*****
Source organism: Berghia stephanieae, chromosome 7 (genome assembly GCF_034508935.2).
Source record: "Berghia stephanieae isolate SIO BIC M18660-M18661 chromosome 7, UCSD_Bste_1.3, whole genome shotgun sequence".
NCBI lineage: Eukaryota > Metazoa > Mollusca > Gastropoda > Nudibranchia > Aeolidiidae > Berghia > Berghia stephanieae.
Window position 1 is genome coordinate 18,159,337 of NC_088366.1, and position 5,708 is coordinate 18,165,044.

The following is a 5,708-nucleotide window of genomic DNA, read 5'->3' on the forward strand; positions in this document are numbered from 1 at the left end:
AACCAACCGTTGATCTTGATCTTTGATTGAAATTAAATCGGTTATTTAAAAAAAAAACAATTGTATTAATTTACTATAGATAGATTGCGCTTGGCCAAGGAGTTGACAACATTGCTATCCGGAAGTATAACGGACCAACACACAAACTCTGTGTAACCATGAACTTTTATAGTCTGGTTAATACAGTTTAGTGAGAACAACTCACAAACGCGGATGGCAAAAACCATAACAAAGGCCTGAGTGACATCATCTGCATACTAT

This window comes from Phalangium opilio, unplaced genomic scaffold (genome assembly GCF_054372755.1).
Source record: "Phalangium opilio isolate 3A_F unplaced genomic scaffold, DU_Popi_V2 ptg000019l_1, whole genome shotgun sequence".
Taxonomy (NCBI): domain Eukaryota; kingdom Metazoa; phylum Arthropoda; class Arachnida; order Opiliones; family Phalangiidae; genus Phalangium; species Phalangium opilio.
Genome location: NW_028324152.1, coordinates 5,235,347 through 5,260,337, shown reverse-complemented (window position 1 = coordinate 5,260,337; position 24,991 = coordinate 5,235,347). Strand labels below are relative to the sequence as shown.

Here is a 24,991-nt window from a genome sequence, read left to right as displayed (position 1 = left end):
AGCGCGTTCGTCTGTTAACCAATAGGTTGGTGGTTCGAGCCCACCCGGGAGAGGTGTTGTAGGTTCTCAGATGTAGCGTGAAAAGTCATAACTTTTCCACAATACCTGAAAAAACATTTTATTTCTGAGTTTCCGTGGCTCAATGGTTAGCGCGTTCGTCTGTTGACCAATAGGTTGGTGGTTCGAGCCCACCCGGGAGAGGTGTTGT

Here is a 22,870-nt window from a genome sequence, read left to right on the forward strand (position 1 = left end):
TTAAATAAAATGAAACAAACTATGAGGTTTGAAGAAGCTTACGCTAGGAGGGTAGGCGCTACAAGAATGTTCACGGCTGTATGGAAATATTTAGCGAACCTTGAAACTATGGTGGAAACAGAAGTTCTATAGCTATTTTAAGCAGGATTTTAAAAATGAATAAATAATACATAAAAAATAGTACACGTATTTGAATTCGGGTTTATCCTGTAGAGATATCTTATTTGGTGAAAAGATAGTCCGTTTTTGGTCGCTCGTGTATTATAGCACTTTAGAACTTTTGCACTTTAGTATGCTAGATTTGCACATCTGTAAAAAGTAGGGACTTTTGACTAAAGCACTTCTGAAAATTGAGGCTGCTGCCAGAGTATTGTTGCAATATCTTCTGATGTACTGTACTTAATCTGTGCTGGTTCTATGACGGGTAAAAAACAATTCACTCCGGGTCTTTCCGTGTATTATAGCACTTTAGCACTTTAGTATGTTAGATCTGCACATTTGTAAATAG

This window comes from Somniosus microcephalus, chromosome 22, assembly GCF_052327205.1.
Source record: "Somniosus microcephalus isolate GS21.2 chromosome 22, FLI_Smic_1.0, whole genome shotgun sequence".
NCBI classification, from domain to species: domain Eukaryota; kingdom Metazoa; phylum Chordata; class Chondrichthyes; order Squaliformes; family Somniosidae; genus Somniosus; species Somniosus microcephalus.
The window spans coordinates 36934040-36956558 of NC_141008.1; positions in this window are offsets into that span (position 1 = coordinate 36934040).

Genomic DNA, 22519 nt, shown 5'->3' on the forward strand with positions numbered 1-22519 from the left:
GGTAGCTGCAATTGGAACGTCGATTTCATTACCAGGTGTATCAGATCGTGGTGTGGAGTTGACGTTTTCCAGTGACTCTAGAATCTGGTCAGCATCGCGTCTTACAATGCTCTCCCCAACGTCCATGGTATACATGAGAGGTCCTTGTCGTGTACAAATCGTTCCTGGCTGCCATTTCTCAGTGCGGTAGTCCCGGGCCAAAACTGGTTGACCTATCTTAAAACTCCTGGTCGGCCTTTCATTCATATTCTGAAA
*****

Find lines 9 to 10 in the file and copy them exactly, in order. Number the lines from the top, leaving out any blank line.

Taxonomy (NCBI): domain Eukaryota; kingdom Metazoa; phylum Arthropoda; class Arachnida; order Opiliones; family Phalangiidae; genus Phalangium; species Phalangium opilio.
Genome location: NW_028324152.1, coordinates 5,235,347 through 5,260,337, shown reverse-complemented (window position 1 = coordinate 5,260,337; position 24,991 = coordinate 5,235,347). Strand labels below are relative to the sequence as shown.